In Jacksonville, A New Cornerstone for Education, Economic Development

In Jacksonville, A New Cornerstone for Education, Economic Development
A rendering of the Jacksonville High School (file) (WER Architects/Planners)

The $74 million, 338,000-SF Jacksonville High School that opened welcoming 1,100 students on Wednesday gives an obvious boost to the city's education sector. But economic developers also see it as key to growing business there.

The Jacksonville-North Pulaski School District, formed in 2014, is replacing all its schools. The $16 million Bobby Lester Elementary School, which replaced two other elementary schools that have been demolished, opened last school year.

Also planned is a $25 million middle school, a $17 million elementary school and two smaller, $14 million elementary schools. 

The rebirth of the city's schools brings to fruition a long-held economic development plan that includes attracting restaurants, grant money and extending a millage rate.

"Governors have touted this — that education and economic development go hand in hand," Superintendent Bryan Duffie told Arkansas Business. Duffie said schools produce the workforce needed to attract new businesses and industry as well as grow existing businesses in a community. JNPSD also welcomes industry partnerships for their expertise, because students need the access to become career-ready.

"It's a symbiotic relationship that, to be successful, both [the community and schools] need to be successful," he said.

Robert Price, the city's economic development director, agrees.

"We know that having a good school district is fundamental for having good economic development growth in a community," he said.

He said the new schools were a catalyst for the program he began leading under former Mayor Gary Fletcher. The first step was to organize a group of about a dozen local leaders to complete a SWOT analysis, a strategic planning technique to help identify strengths, weaknesses, opportunities and threats.

The process took several months and resulted in a master economic development plan containing 13 objectives, Price said. The group then became a steering committee to implement the plan. 

One of the main objectives was to attract high-end restaurants. To do that, the city had to — and did — vote to allow drinks by the glass.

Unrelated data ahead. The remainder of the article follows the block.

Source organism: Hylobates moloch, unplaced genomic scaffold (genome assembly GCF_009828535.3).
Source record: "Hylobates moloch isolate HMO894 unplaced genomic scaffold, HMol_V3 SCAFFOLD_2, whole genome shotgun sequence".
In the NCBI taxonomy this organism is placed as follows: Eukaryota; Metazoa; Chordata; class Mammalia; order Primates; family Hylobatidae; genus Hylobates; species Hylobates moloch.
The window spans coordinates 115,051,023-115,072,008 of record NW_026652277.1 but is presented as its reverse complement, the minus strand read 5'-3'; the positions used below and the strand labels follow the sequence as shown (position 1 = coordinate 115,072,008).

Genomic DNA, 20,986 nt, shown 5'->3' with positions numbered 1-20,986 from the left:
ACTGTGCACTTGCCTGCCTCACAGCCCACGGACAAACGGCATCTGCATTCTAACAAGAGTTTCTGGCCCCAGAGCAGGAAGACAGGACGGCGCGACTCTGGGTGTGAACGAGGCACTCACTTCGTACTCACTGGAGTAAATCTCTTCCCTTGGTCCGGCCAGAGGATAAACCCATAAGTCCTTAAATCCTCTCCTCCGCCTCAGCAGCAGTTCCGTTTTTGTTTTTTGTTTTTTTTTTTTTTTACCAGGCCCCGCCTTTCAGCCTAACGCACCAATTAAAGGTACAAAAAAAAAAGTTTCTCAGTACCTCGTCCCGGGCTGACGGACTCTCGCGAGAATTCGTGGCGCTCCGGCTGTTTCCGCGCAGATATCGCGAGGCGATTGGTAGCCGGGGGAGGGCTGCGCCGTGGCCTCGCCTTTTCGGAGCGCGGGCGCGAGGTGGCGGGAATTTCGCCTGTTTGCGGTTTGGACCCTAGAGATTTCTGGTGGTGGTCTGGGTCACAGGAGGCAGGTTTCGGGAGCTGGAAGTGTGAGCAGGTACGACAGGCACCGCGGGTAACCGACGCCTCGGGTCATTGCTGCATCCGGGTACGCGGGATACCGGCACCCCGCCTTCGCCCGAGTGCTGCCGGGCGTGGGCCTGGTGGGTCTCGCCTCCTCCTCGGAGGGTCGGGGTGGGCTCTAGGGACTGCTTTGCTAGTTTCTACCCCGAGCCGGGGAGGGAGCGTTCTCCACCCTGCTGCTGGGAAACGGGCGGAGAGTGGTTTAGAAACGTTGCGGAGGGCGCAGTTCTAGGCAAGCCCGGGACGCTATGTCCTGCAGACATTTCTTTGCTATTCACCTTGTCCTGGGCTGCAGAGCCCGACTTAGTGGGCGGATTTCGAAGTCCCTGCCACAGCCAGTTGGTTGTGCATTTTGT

Other accomplishments of Price's office include netting a $400,000 cybersecurity education grant; successfully campaigning for the millage rate extension that will help fund the new schools; and getting a $500,000 grant Jacksonville from the U.S. Department of Defense to study Little Rock Air Force Base's operations, its needs and the development around it.

"We have ongoing businesses [opening] all the time," Price said. "Our chamber continually has ribbon cuttings. I think we've had two this week, another one tomorrow."

The community is close to announcing a few restaurant deals as well, including a Wingstop. But the biggest get could be a $42 million central Arkansas sporting complex, Smashville, built on 360 acres off Hwy. 161.

City officials once envisioned that property as a possible site for the Arkansas State Fair. Now, Price says Smash It Sports of Rochester, New York, is "committed" to bringing the sports complex to the city — and moving its headquarters there. The project would create 500 jobs, and the company would pay the city to manage it, Price said.

Price's office is putting together a business plan to present to potential investors and with consultants on feasibility and economic impact studies.

"This is a great example of one of those instances where you can have a master plan and you can work on all these objectives in the master plan, which improves the economic growth in your community, and then sometimes something just walks in the door that you don't plan for," he said. "Part of economic development is being flexible enough to respond to those opportunities when they walk in the door, and the Smash It thing is an example of that."

Price said the city is taking a regional approach to the sports complex project.

"When you think about economic development, you're not on an island by yourself. We know that we're tied together economically with Cabot, with Sherwood," he said. "Whatever affects us here affects them. And so you have to take a regional approach."

Ten months ago, Price formed a second group called the Jacksonville Business Ambassadors. The group includes community leaders like Duffie and First Arkansas Bank & Trust CEO Larry Wilson as well as several small-business owners.

The Jacksonville Business Ambassadors group drafted another plan with 12 objectives and has formed working groups to see those through.